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Iraqi Troops face Stiff Resistance from IS in Eastern Mosul

Kurdish Peshmerga fighters stand at a crossing point on Nov. 17, where Iraqis are fleeing from the fight between Iraqi forces and ISIS militants. (AP Photo/Hussein Malla)
Kurdish Peshmerga fighters stand at a crossing point on Nov. 17, where Iraqis are fleeing from the fight between Iraqi forces and ISIS militants. (AP Photo/Hussein Malla)

MOSUL, Iraq -- Iraqi troops faced stiff resistance Saturday from Islamic State militants as they pushed deeper into eastern Mosul, backed by aerial support from the U.S.-led international coalition, a senior military commander said.

At dawn, troops moved into the Muharabeen and Ulama neighborhoods after fully liberating the adjacent Tahrir neighborhood on Friday, said Maj. Gen. Sami al-Aridi of the Iraqi special forces. Al-Aridi said IS militants were fighting back with snipers, rocket-propelled grenades and mortar rounds.

Thick black columns of smoke were seen billowing from the two areas, while dozens of civilians were seen fleeing to government-controlled areas. Shortly before noon, a suicide bomber emerged from a house in the Tahrir neighborhood and attacked security forces, wounding four troops.

Late on Friday, a group of IS militants attacked the village of Imam Gharbi south of Mosul, controlling most of it for hours before airstrikes from the U.S.-led international coalition were called in, an officer said. The clashes and multiple suicide bombings left three policemen dead, including an officer, and four others wounded, he said. Nine IS fighters were killed, he added. The officer spoke on condition of anonymity as he was not authorized to brief media.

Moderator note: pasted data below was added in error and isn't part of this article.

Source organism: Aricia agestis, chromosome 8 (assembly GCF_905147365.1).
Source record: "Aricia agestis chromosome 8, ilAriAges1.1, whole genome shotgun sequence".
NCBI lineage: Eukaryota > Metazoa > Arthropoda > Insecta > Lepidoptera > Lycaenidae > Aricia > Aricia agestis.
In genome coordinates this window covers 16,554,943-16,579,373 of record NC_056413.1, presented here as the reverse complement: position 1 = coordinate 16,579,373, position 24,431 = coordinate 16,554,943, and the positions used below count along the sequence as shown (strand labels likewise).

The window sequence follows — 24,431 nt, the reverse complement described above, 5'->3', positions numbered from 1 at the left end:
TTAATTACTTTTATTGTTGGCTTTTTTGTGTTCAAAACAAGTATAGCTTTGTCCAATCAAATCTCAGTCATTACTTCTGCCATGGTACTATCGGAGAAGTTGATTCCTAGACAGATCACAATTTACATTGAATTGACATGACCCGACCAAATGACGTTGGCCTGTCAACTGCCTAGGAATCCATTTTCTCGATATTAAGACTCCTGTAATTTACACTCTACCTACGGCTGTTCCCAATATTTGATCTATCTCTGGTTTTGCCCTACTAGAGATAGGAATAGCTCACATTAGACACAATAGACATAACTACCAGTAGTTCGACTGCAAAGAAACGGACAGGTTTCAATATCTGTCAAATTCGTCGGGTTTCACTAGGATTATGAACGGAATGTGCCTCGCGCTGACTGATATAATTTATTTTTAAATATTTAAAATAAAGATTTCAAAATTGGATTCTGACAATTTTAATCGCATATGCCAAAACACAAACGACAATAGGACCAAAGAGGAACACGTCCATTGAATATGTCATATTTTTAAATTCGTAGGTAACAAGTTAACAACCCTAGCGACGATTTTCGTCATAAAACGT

To the west of Mosul, government-sanctioned Shiite militias took control of the Tal Afar military airfield Friday night, said Jaafar al-Husseini, spokesman for the influential Hezbollah Brigades. Al-Husseini said the clashes almost destroyed the airport and that it will be an important launching pad for the troops in their advance.

The offensive to retake IS-held Mosul, which was launched on Oct. 17, is the biggest military operation in Iraq since American troops left in 2011. If successful, the retaking of Mosul would be the strongest blow dealt to IS' self-styled caliphate stretching into Syria. The Shiite militias are leading an assault to drive IS from Tal Afar, which had a majority Shiite population before it fell to the militants in the summer of 2014, and to cut IS supply lines linking Mosul to Syria.

According to the United Nations, more than 56,000 civilians have been forced from their homes since the operation began out of nearly 1.5 million civilians living in and around Mosul.

The extremist group captured Mosul, Iraq's second largest city, in the summer of 2014.

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